The litany of questionable behaviour by driver and rider matching service Uber, and the thus far muted response from Transport for London, right-leaning politicians, and the press establishment, has been well documented. But what is now known is not only that the abuse of private hire vehicle (PHV) regulation has involved organised criminality, but also that Uber has actively been obstructing the law enforcement process.
These are not mere claims plucked out of the air, but the inescapable conclusions from the results of a concerted FoI campaign by the taxi trade in London. Some, or perhaps all, of this may be covered by the Sunday Times this weekend, but you can read it here first.
The concerns of the Metropolitan Police were set out in an email from a senior Police officer to TfL, the contents of which have been made available to me. This gave three examples of misuse of PHVs. The narrative is concise and disturbing.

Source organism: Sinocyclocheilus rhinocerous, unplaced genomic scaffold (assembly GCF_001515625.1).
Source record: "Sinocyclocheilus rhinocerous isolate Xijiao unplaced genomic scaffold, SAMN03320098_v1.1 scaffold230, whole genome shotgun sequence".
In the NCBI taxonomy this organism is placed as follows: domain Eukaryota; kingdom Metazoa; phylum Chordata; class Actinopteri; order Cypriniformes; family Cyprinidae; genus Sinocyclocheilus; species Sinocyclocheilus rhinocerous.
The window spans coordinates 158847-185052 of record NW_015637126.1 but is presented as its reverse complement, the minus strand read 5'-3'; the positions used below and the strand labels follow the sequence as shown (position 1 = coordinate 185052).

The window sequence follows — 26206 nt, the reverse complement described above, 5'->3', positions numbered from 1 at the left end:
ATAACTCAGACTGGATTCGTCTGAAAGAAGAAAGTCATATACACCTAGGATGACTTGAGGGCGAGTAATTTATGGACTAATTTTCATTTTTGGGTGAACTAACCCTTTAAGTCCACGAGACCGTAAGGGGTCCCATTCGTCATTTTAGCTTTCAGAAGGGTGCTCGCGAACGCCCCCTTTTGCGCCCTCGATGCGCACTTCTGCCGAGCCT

“1. In February 2017 officers noticed the driver of a [redacted] using a mobile phone whilst driving. Officers have indicated for the vehicle to stop, at which point it has made off driving through a set of red traffic lights. For safety reasons the vehicle was not pursued. The vehicle had a TfL PH roundel in the rear window. The same vehicle (again clearly displaying roundels) has failed to stop for police in April 2017. As yet we have been unable to trace the driver of the vehicle involved in this incident. The vehicle was hired through a company called [redacted] who hire licensed PH vehicles with minimal checks”.